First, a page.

About the Amaryllis
Amaryllis is a bulb plant that produces sturdy green, leafless stems with large, colorful flowers that bloom for their tips. The flowers remain in bloom for a lengthy four to six weeks. Amaryllis bulbs are often planted in the fall so the flowers will bloom in the winter, providing a welcome bright pop of color and vibrancy during the drab colder months.
Amaryllis plants are often given as potted plants for the home as the moderate indoor temperature facilitates flowering, especially when the plant is in bright, indirect sunlight. The festive red amaryllis makes a great gift for the holidays and is a popular alternative to the poinsettia plant.
Characteristics of Amaryllis
The amaryllis plant has large, trumpet-shaped flowers that grow in a range of colors from red to pink, white, orange, salmon, or burgundy. Two-toned and striped varieties are also available. The amaryllis blossom measures 4 to 8 inches across and comes in either a single or double form. Small bulbs typically produce one stem 1-2 ft. in length that yields two to three flowers. Larger bulbs produce up to 3 stems yielding 3-5 flowers each. Amaryllis plants that are properly looked after can continue to bloom for 75 years! And, the longer the plant lives, the larger the bulb grows, producing more stems with more flowers.
History & Meaning
The amaryllis flower has a fascinating and dramatic origin story that dates back to Antiquity. According to a Greek myth, Amaryllis is a beautiful young maiden who is deeply in love with Alteo, a local shepherd and gardener. Strong and handsome, Alteo has a passion for flowers and claimed he could only fall in love with a maiden who brought him a flower so unique that it never existed before. Unsure of how to gain his affections, Amaryllis sought guidance from the Oracle of Delphi, who told her she must sacrifice her blood for him to win his love. For a month, Amaryllis stood upon Alteo's doorstep, piercing her heart with a golden arrow each night in hopes he would notice her, but he did not. On the 30th day, Alteo opened the door and, in her place, saw an extraordinary and beautiful dark red flower that had blossomed from the blood of Amaryllis' heart.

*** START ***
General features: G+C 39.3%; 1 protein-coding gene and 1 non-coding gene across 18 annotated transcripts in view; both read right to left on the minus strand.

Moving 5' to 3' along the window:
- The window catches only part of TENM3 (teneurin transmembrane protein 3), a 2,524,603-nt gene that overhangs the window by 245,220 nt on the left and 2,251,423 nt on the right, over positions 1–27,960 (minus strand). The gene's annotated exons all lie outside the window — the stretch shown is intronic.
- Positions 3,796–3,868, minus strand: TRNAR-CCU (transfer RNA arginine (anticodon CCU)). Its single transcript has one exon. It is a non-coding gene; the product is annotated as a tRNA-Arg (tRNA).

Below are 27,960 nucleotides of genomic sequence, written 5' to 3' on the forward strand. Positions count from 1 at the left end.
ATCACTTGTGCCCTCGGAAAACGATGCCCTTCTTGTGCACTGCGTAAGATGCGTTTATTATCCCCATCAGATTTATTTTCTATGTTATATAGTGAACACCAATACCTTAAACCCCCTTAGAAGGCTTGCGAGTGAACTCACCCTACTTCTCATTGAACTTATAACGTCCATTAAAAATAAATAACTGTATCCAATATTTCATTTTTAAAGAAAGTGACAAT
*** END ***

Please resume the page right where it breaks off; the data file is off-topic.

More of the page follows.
A sad tale, for sure, but from this myth, the amaryllis flower has become a profound symbol of love, commitment, and determination. During the Victorian era, the amaryllis flower took on the meaning of pride, strength, and confidence due to its sturdiness and towering height over other winter flowers. Gentlemen would give the amaryllis flower to women they respected and thought were strong and very beautiful.
Fun Facts About the Amaryllis
- "Amaryllis" derives from the Greek word Amarullis which means "splendor" or "to sparkle."
- The Romans altered the Greek "Amarullis" to "Amaryllis," which stuck.
- Other names for the amaryllis flower are "naked ladies" and "belladonna lilies."
- Amaryllis flowers attract carpenter bees which aid in pollination.
- Bigger amaryllis bulbs = bigger amaryllis blooms.
- Amaryllises are part of the genus Hippeastrum, which means "knight's star," referring to the flower's shape.
- Amaryllis flowers have a long vase life.
- Amaryllis bulbs reproduce by growing a "daughter" bulb alongside a "mother" bulb.
- Every year, the U.S. imports over 10 million amaryllis bulbs into the country.